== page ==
Movie Review – Love & Friendship

Love & Friendship (2016)
Written & Directed by Whit Stillman

Whit Stillman has made a career of writing and directing comedy of manners films, so it feels like an inevitable match to have him adapt one of Jane Austen’s novels. The book is Lady Susan, a lesser known tome, and Stillman strips away the romantic notions associated with Austen and focuses in on the social manipulation and interactions. In movies like Metropolitan and The Last Days of Disco, Stillman spends large chunks of times on characters in conversation, and these exchanges are packed with wit and suspense. You may find yourself unsteady in the opening scenes, but once you get your footing and see the flow of the dialogue, you cannot help but find yourself cracking up.

Lady Susan Vernon is a widow with a sixteen-year-old daughter, Frederica, who she’s interested in getting married off. Lady Susan reasons if the two of them can find husbands, they can be financially secure for the foreseeable future. She ends up at Churchill to spend some time with her brother-in-law and his wife and children. The wife, Catherine, warns her brother Reginald of Susan’s reputation as a notorious flirt and penchant for seducing men for her gain. Reginald gets to know Susan and thinks otherwise. Frederica gets kicked out of school and followed to Churchill by her unwanted suitor Sir James Martin. With all these people in one place, the romantic entanglements get complicated, yet somehow Lady Susan remains in control no matter who else makes moves.

Kate Beckinsale plays Lady Susan, and it feels like a role that is absolute perfection for her. She never breaks a sweat, even when she’s taken two lovers and is attempting to keep one of them in the dark. When her ruse is discovered, she never sheds a tear or bats an eyelash but aggressively ends the relationship with the intent to make the spurned man desire her even more. She is such a calm and collected character, even though she’s faced with very probably destitution as an unmarried woman in this period. There is a sense of bravado with Lady Susan who has reasoned that by being brazen about her lifestyle and needs it will stop people in their tracks because they expect a certain decorum and ritual of behavior to be followed.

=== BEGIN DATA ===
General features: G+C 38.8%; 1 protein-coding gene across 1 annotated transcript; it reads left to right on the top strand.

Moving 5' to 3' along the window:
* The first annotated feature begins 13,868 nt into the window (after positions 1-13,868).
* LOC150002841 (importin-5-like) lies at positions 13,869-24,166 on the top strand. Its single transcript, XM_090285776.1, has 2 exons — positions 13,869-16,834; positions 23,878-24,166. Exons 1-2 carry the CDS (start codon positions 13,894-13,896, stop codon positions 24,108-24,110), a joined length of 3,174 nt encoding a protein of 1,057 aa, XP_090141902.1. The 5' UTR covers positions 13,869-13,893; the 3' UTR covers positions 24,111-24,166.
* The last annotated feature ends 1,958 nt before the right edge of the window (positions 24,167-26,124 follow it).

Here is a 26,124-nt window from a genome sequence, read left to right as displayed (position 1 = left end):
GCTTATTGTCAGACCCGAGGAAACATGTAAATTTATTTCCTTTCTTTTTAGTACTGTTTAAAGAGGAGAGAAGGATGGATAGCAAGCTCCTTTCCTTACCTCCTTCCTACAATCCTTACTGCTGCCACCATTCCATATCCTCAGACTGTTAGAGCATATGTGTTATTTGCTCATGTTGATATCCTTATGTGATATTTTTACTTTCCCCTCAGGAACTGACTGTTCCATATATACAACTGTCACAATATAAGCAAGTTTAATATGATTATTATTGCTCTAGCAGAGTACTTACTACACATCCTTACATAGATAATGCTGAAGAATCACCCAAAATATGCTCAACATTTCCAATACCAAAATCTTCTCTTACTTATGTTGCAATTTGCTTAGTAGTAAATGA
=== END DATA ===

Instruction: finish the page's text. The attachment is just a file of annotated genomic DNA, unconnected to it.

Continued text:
I am admittedly not a fan of the little Austen I’ve read, and this has me wanting Stillman to direct more of her work. He brings out a comedy on the level of something like Arrested Development at it’s best, understanding that it is gratifying to laugh at daft upper-class people. There are strange little jokes peppered throughout, for example, an ongoing conversation about no one except Lady Susan knowing who King Solomon from the Bible is. The punchline comes in the third act when Sir Charles, Lady Susan’s brother in law name drops Solomon when droning on.

There’s another refrain about which commandment is the fourth one; Lady Susan tells her daughter it is “Honor thy father and mother” in a scene where she is attempting to guilt Frederica. Later, the young woman asks the parson about the fourth commandment, and he begins quoting a completely different one. Even later, during a party conversation, we find the parson engaging a group of uninterested people in a discussion of the commandments. These little conversations and callbacks create a momentum of laughs that keep you wanting to see how the writer further complicates the strands of ideas and dialogue. Love & Friendship is a perfect film for lovers of Austen and even those who don’t have a penchant for her writing. It contains enough modern sensibilities without losing the authenticity of the period.

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